An Ohio farm, 1941.

Mary Byers longed to leave Ohio farm life to become a New York Futurian.

Mary Byers was a science-fiction fan who lived on a farm in Ohio with her uncle and a few other family members. Through fan talk, she heard of the New York Futurians and yearned to live that kind of life.

When the chance came, she jumped on a bus (or a train) and headed for New York City. Her uncle, though, followed after, and when he caught up with her, he brought her back. She got away a couple more times with the same result. But then Cyril Kornbluth made a more complicated escape plan, with more help, and Mary got away.

After a while, Cyril and Mary married. They lived for a time in New England, where Cyril took, and passed, a wartime government course in machine shop, after which he was considered a skilled machinist. World War II came along. Cyril got caught up in it with the consequences that ultimately killed him, and all the time he was soldiering in the ETO, Mary was alone, going through her own kind of hell in Chicago. And somewhere in this period Mary became a stone alcoholic.

An alcoholic is not just a drunk. An alcoholic is a person who, having taken the first drink, cannot stop drinking until she, or he, has become sodden.

(Read up on it or Google it. I don’t know many details, and some of what I do know I wish I didn’t.) Cyril’s attempts at dealing with it were sometimes brutal. Once, when he and I were driving somewhere, I think to the Ipsy-Wipsy Institute, Cyril took a deep breath and said, “I wish I was not so cruel.” The bad times for Mary, I know, without knowing many more facts than the ones I have told you, were very, very bad.

But not all the times were bad. When Mary was clinging to AA and resolutely not taking that first drink, I think they were quite good.

This is in itself a puzzle to me. When things were good with Mary, she seemed to be the perfect wife, he appeared to be the standard-issue Brady Bunch husband and, all in all, Cyril behaved in astonishingly unlike Cyril ways. They were — for other people — quite normal ways, but for Cyril totally unexpected ones.

He began to be a father — two boy babies, John and David — he was writing well on his own constantly improving stories and he and I put out a ton of collaboration work as novels for Ian Ballantine. Things were suddenly very conventionally good for the little Kornbluth family.

That was when my money problems began to sting.

Mary proved she was a perfectly normal sf wife by nagging Cyril to dump me as his agent.

When I lost Cyril as a client, I had lost everything. I began to make plans to close the agency down.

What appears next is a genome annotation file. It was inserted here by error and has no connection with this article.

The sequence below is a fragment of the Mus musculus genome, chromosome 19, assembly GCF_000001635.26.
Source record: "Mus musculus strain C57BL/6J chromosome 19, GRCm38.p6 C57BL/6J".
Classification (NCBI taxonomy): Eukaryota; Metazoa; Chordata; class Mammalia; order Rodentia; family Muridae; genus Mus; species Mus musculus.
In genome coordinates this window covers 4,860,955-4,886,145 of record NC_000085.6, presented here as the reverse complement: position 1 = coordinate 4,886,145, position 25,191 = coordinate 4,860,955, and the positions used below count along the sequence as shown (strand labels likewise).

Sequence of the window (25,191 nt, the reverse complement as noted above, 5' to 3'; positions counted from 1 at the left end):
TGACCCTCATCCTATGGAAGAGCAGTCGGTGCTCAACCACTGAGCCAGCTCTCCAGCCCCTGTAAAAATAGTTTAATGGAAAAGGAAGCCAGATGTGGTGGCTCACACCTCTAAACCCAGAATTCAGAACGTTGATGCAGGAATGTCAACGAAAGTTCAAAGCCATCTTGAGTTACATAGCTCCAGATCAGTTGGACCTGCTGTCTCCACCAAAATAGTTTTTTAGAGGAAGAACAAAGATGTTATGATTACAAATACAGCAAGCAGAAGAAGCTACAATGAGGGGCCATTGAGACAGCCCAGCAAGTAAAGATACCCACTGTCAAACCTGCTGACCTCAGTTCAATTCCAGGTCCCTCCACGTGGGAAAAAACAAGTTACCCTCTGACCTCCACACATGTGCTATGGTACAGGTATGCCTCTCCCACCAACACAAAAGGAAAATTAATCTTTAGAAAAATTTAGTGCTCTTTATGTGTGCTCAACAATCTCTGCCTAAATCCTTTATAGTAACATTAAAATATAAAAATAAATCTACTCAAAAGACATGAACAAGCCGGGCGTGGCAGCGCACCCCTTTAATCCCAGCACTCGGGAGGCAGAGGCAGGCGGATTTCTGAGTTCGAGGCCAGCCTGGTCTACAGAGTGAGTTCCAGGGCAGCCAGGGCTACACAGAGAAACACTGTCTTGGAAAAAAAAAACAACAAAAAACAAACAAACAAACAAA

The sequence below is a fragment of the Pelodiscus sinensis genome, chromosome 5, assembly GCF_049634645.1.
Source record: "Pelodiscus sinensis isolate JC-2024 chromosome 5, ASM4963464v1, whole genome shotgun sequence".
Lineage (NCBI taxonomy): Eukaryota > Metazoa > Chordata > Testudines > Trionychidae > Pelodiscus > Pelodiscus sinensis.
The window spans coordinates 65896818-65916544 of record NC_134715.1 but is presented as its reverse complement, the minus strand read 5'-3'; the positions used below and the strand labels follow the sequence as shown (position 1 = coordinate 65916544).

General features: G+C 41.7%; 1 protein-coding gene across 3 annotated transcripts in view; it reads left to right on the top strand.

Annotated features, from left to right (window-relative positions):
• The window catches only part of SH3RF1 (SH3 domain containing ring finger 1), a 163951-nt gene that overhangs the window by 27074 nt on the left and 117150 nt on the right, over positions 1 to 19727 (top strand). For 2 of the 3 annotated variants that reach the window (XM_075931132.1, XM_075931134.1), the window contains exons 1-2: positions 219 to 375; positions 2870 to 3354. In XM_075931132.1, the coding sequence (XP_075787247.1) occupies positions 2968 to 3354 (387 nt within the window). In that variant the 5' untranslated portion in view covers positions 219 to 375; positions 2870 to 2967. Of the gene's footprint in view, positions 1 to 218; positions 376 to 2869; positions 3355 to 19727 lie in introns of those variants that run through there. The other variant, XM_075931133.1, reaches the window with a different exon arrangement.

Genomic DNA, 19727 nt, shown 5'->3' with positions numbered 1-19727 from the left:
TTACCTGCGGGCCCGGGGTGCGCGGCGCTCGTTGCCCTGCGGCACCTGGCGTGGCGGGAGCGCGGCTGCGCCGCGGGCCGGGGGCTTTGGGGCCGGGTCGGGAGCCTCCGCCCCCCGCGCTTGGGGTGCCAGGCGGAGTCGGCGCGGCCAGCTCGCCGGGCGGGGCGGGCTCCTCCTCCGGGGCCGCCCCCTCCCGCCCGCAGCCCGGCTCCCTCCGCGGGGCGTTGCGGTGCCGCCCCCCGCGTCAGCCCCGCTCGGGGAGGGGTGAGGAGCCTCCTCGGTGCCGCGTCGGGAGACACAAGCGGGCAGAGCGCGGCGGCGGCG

During this period, Cyril and I had lost contact. It wasn’t just the money. It was the fact that there were the two clients I had led the farthest and expected the most from, Cyril and Isaac Asimov, both gone.

I didn’t see him again until, completely by chance. I ran into him at, I think, Horace Gold’s apartment. I prize that chance meeting because we were easy with each other again — “What are you writing?” “Hey, that was a pretty good novelette in Galaxy last month.” Shop talk of two old friends.

The reason I prize it most was because I never saw Cyril alive again. One morning not long after that, the phone rang. Carol answered it. It was Mary, quite hysterical.

Cyril had had to go into New York for a business meeting that morning, but it had snowed during the night, so he had to shovel the driveway before he could get the car out. When he got to the Long Island Rail Road station, the train was already there and beginning to load passengers. He parked the car as fast as he could, ran for the train and dropped dead of a heart attack on the platform.

Part 2 coming up shortly.

Related posts:


  1. richard Molpus says:

    Mr. Pohl:

    do you have any other biographical details on Mary Byers Kornbluth? My mother’s primary family line is Byers – from Ohio (Springfield, in fact), and we still have a few (now remote) cousins still on the family farm.

    I enjoyed “The Way the Future Was” when I read it as a new release, and hope that you’ll re-release it, with updates, before long. Re-releasing your tome on local politics ( maybe in a dual volume with Robert Heinlein’s ‘Take back Your Country’ [that’d be the Ace Double of all time!]) would be fantastic.

    thank you;

    Richard G. Molpus

  2. Anton Sherwood says:

    “astonishingly unlike Cyril ways” — might one say un-Cyrillic ways?

  3. Douglas Robillard, Jr. says:

    Dear Mr. Pohl,

    Recently, my father and I were rereading Damon Knight’s THE FUTURIANS and got to talking about one of our favorite writers, C. M. Kornbluth. This evening I discovered your blog quite by accident, by “googling” Kornbluth. I am delighted that you have extended THE WAY THE FUTURE WAS in this format and look forward to reading more installments.

    All the best,